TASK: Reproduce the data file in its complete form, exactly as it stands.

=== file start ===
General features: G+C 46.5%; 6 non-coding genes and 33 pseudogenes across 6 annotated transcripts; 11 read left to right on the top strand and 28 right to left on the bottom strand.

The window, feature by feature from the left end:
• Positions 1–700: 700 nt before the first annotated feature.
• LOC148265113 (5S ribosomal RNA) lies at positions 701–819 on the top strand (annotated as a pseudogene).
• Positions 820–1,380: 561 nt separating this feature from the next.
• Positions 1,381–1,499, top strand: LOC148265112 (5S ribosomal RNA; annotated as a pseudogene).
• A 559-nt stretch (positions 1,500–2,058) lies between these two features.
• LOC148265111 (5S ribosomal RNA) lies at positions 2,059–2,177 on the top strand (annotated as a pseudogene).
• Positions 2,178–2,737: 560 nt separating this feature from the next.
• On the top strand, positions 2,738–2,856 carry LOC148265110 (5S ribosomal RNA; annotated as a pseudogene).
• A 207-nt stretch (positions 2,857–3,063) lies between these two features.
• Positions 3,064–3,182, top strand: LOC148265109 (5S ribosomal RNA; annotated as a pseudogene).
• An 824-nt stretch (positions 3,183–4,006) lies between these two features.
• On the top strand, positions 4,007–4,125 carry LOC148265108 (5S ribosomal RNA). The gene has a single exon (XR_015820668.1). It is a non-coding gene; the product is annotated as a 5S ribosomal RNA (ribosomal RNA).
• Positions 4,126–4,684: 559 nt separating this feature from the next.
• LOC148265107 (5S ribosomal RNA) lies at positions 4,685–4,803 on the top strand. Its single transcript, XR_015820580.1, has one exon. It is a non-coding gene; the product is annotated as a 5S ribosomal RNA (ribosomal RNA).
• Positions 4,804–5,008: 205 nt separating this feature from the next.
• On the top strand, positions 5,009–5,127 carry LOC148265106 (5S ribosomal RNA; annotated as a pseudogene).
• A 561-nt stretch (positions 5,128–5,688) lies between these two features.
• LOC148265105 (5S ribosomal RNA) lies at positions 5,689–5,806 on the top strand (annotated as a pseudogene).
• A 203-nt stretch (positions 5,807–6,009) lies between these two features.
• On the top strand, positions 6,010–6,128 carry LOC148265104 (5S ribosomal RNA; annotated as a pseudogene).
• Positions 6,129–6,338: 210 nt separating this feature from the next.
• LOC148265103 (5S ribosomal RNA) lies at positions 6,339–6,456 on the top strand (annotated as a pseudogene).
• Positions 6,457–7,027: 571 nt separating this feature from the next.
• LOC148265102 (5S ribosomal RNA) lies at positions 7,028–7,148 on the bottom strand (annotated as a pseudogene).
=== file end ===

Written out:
General features: G+C 46.5%; 6 non-coding genes and 33 pseudogenes across 6 annotated transcripts; 11 read left to right on the top strand and 28 right to left on the bottom strand.

The window, feature by feature from the left end:
• Positions 1–700: 700 nt before the first annotated feature.
• LOC148265113 (5S ribosomal RNA) lies at positions 701–819 on the top strand (annotated as a pseudogene).
• Positions 820–1,380: 561 nt separating this feature from the next.
• Positions 1,381–1,499, top strand: LOC148265112 (5S ribosomal RNA; annotated as a pseudogene).
• A 559-nt stretch (positions 1,500–2,058) lies between these two features.
• LOC148265111 (5S ribosomal RNA) lies at positions 2,059–2,177 on the top strand (annotated as a pseudogene).
• Positions 2,178–2,737: 560 nt separating this feature from the next.
• On the top strand, positions 2,738–2,856 carry LOC148265110 (5S ribosomal RNA; annotated as a pseudogene).
• A 207-nt stretch (positions 2,857–3,063) lies between these two features.
• Positions 3,064–3,182, top strand: LOC148265109 (5S ribosomal RNA; annotated as a pseudogene).
• An 824-nt stretch (positions 3,183–4,006) lies between these two features.
• On the top strand, positions 4,007–4,125 carry LOC148265108 (5S ribosomal RNA). The gene has a single exon (XR_015820668.1). It is a non-coding gene; the product is annotated as a 5S ribosomal RNA (ribosomal RNA).
• Positions 4,126–4,684: 559 nt separating this feature from the next.
• LOC148265107 (5S ribosomal RNA) lies at positions 4,685–4,803 on the top strand. Its single transcript, XR_015820580.1, has one exon. It is a non-coding gene; the product is annotated as a 5S ribosomal RNA (ribosomal RNA).
• Positions 4,804–5,008: 205 nt separating this feature from the next.
• On the top strand, positions 5,009–5,127 carry LOC148265106 (5S ribosomal RNA; annotated as a pseudogene).
• A 561-nt stretch (positions 5,128–5,688) lies between these two features.
• LOC148265105 (5S ribosomal RNA) lies at positions 5,689–5,806 on the top strand (annotated as a pseudogene).
• A 203-nt stretch (positions 5,807–6,009) lies between these two features.
• On the top strand, positions 6,010–6,128 carry LOC148265104 (5S ribosomal RNA; annotated as a pseudogene).
• Positions 6,129–6,338: 210 nt separating this feature from the next.
• LOC148265103 (5S ribosomal RNA) lies at positions 6,339–6,456 on the top strand (annotated as a pseudogene).
• Positions 6,457–7,027: 571 nt separating this feature from the next.
• LOC148265102 (5S ribosomal RNA) lies at positions 7,028–7,148 on the bottom strand (annotated as a pseudogene).